The Israeli Exploitation of Palestinian Natural Resources: Part I

Update | Oct 2016

The potential contribution of natural resources to the Palestinian economy is extremely large. Today, the exploitation of key natural resources strips the Palestinian economy of billions of dollars each year. This flash report researched by Who Profits will include an introductary section, in addition to three others, featuring the following companies: HeidelbergCement, Ahava, and Ashtrom. All of which are deeply complicit in the illegal exploitation of Palestinian natural resources.

From the early moments of the Israeli occupation of the Palestinian territory, the Israeli exploitation of Palestinian natural resources served as the backbone for the development of the economy of the occupation.

The Israeli economic strangulation of the occupied West Bank, where the most significant reserves of natural resources are located, has been taking place for more than four decades, benefiting the Israeli market and securing mounting profits for Israeli and multinational corporations. Through its various methods of land appropriation, building restrictions, closure policies and continuous pillage of occupied land – Israel has woven a tangled web of military laws and economic policies that serve its own geopolitical interests, keeping the Palestinian economy in a perpetual state of de-development and subordination to the Israeli economy. The exploitation of minerals and stone quarries in the West Bank, alongside the restrictions on Palestinian economic activity, have been particularly detrimental to the Palestinian economy.

As numerous reports have shown, the potential contribution of natural resources to the Palestinian economy is extremely large. Today, the exploitation of key natural resources strips the Palestinian economy of billions of dollars each year. In fact, according to the estimate of the World Bank, the Palestinian economy loses 3.4 billion dollars annually, which could potentially increase the Palestinian GDP by a third. More specifically, the potential value of mining production in the West Bank alone is estimated to be $900m (£580m) a year. [1] Reclaiming the collective rights over the land and its natural resources[2] for the Palestinian people would bring substantial benefits to the Palestinian economy and “could usher in a new period of increasing Palestinian GDP and substantially improve prospects for sustained growth.”[3]

The Who Profits database has profiled more than 40 major Israeli and international corporations that are actively involved in the exploitation of Palestinian natural resources. Who Profits also produces updated lists of the Israeli quarries operating on Palestinian occupied land, as well as a regularly updated online report, focusing on Israeli construction on occupied land.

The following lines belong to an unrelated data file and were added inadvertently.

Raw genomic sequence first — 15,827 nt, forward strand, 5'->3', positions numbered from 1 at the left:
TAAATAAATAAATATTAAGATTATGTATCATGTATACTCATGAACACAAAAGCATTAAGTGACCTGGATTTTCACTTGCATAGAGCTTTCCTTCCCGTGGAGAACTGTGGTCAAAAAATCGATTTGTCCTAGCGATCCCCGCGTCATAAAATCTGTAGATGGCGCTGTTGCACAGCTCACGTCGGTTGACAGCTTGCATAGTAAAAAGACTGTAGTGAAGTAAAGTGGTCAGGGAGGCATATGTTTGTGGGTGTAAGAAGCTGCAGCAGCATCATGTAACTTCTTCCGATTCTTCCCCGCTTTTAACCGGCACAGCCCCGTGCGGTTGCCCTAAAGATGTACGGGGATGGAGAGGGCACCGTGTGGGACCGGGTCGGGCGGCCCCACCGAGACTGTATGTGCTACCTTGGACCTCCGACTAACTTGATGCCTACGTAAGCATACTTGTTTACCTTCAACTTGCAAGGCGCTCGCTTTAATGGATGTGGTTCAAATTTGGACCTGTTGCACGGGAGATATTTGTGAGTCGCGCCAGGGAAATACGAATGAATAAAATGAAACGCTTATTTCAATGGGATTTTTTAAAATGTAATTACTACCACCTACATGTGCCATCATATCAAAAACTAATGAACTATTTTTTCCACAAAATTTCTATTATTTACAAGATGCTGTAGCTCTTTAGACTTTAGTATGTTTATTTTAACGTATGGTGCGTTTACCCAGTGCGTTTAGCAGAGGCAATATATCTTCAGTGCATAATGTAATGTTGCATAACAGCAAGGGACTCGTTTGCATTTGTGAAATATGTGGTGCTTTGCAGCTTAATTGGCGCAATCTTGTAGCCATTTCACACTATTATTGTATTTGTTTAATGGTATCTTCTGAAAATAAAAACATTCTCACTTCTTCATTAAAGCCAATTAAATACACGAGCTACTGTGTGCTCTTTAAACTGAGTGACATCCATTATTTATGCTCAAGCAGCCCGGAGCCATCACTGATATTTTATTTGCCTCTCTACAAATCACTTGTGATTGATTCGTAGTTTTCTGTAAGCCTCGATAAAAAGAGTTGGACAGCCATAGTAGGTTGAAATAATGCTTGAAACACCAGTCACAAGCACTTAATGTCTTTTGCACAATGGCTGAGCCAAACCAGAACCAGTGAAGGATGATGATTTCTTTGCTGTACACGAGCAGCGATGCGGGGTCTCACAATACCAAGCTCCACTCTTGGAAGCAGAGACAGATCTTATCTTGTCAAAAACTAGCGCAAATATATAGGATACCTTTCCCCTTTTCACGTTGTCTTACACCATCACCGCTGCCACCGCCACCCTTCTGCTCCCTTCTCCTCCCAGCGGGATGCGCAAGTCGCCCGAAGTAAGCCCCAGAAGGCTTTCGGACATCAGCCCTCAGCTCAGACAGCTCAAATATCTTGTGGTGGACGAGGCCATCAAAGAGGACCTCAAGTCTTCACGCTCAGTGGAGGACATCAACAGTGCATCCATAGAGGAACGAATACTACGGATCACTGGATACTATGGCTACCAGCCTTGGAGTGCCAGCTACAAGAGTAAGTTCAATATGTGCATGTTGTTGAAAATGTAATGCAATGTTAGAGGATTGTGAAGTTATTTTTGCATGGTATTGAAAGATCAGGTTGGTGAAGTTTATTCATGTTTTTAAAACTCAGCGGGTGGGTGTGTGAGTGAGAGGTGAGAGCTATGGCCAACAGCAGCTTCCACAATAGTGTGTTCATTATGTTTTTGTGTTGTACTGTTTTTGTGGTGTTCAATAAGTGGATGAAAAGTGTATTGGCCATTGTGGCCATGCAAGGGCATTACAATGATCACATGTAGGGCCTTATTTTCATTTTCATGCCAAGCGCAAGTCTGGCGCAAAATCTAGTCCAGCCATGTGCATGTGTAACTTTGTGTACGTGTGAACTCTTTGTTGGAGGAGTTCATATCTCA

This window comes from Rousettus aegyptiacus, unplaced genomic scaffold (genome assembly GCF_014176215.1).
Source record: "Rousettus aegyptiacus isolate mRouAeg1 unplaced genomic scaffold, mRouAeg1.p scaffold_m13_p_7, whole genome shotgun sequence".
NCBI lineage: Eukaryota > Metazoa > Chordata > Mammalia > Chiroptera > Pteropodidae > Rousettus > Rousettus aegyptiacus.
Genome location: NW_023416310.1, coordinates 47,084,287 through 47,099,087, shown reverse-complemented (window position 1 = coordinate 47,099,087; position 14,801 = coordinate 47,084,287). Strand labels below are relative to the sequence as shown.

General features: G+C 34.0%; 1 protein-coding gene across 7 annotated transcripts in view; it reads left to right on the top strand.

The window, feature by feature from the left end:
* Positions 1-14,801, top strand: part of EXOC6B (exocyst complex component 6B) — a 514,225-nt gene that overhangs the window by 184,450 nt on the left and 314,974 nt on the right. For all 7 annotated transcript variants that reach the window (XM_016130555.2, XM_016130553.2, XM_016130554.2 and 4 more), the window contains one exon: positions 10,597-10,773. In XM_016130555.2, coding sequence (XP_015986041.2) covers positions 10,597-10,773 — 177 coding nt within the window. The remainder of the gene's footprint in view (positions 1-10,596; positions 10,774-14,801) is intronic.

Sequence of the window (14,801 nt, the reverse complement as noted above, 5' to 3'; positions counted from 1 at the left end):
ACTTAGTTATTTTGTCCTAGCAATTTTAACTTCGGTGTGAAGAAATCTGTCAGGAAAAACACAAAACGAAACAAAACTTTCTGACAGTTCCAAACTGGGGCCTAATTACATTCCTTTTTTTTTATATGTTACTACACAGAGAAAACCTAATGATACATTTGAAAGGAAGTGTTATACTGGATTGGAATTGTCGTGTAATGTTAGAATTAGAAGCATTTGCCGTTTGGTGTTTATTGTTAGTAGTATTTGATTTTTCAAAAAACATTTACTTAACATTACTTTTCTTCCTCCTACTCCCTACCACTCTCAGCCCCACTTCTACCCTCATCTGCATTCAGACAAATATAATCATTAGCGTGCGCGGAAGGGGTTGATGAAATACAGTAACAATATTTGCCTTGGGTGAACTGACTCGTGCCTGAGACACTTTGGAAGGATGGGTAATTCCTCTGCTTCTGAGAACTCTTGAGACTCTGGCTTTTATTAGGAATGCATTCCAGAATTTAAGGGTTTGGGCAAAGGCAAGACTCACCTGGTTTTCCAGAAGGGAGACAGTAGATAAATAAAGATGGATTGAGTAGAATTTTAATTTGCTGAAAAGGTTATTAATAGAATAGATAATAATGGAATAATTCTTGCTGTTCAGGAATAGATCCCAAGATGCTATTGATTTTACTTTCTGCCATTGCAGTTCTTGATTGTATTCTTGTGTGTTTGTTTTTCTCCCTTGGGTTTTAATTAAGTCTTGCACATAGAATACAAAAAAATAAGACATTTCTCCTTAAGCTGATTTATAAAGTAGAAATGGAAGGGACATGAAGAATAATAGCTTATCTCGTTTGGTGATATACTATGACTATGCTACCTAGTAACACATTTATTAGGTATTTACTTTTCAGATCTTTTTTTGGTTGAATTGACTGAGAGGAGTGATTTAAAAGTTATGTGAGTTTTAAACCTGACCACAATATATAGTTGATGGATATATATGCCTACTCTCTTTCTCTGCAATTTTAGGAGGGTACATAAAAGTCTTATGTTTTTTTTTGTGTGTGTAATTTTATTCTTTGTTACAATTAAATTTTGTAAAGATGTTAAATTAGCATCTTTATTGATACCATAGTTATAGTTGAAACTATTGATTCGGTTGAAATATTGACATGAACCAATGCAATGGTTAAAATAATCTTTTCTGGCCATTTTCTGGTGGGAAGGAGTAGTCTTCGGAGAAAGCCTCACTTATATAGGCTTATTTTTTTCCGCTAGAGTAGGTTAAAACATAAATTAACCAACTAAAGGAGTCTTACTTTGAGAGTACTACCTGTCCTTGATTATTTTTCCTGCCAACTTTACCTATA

This flash report aims to examine corporate involvement in the illegal Israeli exploitation of Palestinian land and natural resources for the benefit of the Israeli market and settler population, highlighting the industry as a whole while also specifically focusing on the case studies of the companies: HeidelbergCement, Ashtrom and Ahava.

The Israeli Quarrying Industry

In the immediate aftermath of the 1967 Israeli occupation of the Palestinian territory, Israel began digging for minerals and other natural resources, focusing its mining and quarrying activity in the occupied West Bank.

Although Israeli stone and gravel quarries in the West Bank did not begin to operate until the early 1970s, by the 1980s, Israeli quarrying activity in the area had expanded significantly. With the large increase of illegal settlements in the occupied West Bank in the 1990s, the demand for raw materials for construction rose and the quarrying industry reached a new level of professionalism. [4]

Stone mining and quarrying comprise a significant source of income and production for area C in particular, which comprises 61% of the West Bank. Currently, only 70 of around 300 Palestinian stone mining and quarrying operations are located in Area C, while the most productive quarries[5] are under Israeli administration, generating profits for Israeli and multinational corporations and benefiting the Israeli construction market.

The mining and quarrying sector supplies most of the raw materials required for the Israeli construction sector as a whole, which includes construction within the Green Line and in the settlements. The raw materials mined include concrete mixtures (sand, gravel and cement), mortar (chalk, clay and gypsum), lime and plaster (sand, lime and cement), mosaics, stone for cladding and flooring, etc. Road construction also requires gravel as a subgrade and filler material, as well as quarry sand and basalt gravel for asphalt mixtures.